Rolling Stones Concert Promoter on ‘Flex Pricing’ Ticketing Strategy: ‘I Want the Brokers Pissed Off’

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(from Billboard.biz, May 07 2013) According to John Meglen, Co-President of AEG Live Subsidiary Concerts West and Promoter of the Stones’ 50 & Counting tour, the price adjustments on the Stones shows nationwide reflect a “flex pricing” strategy to keep tickets out of the hands of brokers. Meglen said that the reports of deep discounting and sluggish sales are inaccurate, and the shows are coming off well. “It’s unfortunate in our business that everybody wants to be cynics. The fact is, the tour is doing great and we have no problems whatsoever,” Meglen says.

Right now the tour is on pace to gross close to $100 million for 18 shows. Meglen explains that certain tickets in the lower bowl are “flex priced,” going up at the top P1 price of $600 at on-sale and moving to the second tier of $450 when and if sales stall.

The strategy is designed to gauge what the market will bear for lower bowl seats and to keep those tickets off the secondary market by upping the risk and cutting into the profit margins for brokers. This specific practice is not new, particularly with the Stones, but this time the added dimension of the flex pricing elements for tickets in the back half of the lower bowl.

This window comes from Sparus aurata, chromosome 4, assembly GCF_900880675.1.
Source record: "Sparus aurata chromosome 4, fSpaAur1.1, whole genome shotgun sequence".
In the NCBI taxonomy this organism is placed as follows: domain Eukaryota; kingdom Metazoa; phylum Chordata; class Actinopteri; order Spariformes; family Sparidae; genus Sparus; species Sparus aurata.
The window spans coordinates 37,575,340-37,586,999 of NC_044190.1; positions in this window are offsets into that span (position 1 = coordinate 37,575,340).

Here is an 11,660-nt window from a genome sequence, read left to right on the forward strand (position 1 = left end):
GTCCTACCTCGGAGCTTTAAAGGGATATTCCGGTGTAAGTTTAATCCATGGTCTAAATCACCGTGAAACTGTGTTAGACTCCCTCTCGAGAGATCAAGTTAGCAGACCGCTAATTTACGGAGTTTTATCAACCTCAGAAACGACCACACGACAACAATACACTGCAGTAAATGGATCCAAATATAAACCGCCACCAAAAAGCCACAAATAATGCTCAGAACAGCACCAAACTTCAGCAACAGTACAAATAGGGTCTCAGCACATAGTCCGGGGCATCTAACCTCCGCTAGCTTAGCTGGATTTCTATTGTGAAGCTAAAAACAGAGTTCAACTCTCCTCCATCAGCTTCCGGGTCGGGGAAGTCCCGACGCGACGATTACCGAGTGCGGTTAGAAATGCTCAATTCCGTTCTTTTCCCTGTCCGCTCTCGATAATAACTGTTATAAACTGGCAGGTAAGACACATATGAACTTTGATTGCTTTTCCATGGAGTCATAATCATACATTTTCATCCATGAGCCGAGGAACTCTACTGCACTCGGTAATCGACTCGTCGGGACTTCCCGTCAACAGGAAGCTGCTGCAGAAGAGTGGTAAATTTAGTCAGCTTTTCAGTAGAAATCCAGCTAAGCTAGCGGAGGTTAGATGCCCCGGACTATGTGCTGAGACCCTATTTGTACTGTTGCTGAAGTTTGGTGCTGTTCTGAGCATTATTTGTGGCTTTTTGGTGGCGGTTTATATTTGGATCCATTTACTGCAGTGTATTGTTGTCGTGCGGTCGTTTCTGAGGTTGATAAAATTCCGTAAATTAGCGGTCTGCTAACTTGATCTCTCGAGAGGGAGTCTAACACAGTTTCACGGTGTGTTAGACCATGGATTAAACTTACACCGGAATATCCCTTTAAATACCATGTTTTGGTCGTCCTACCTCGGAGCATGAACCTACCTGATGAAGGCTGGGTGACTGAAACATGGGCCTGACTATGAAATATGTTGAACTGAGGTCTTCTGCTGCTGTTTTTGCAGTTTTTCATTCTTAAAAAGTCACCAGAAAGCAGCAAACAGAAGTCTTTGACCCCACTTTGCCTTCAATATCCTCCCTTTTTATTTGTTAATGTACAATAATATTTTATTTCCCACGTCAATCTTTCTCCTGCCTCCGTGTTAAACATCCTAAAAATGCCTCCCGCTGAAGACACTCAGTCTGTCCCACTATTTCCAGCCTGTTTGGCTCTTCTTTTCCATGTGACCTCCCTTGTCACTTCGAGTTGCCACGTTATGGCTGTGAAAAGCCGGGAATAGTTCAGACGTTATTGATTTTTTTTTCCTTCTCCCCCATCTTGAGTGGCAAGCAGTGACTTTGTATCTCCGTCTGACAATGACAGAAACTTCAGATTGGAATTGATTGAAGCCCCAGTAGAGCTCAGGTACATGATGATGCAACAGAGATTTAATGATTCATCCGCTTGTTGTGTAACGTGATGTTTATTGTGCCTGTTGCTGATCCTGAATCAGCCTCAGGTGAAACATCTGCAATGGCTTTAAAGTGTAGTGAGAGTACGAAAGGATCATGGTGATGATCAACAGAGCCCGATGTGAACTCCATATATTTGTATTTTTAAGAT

John Meglen explains, “[Our] philosophy was, if we would’ve charged $200 a ticket for every seat in the house, everybody would have said, ‘OK, that’s fair.’ We’re selling 240- 260- degrees, about 15,000 tix (per), and that would have been about a $3 million gross [per show], but when you showed up that night, the actual gross would have been well over $5 million because of what the brokers got. So if I had 15,000 tickets out there at $200, if the brokers could take 6,000 of my seats that I charge $200 for and charge $750, that’s $3 million [per show]. Why should they get that money?”

In another strategic move, only 1,000 paperless tickets per show were available on RollingStones.com and the band’s social sites priced at $85, with those seats largely located in the upper bowl but “peppered” with prime seats in the GA “tongue and lips” pit up front.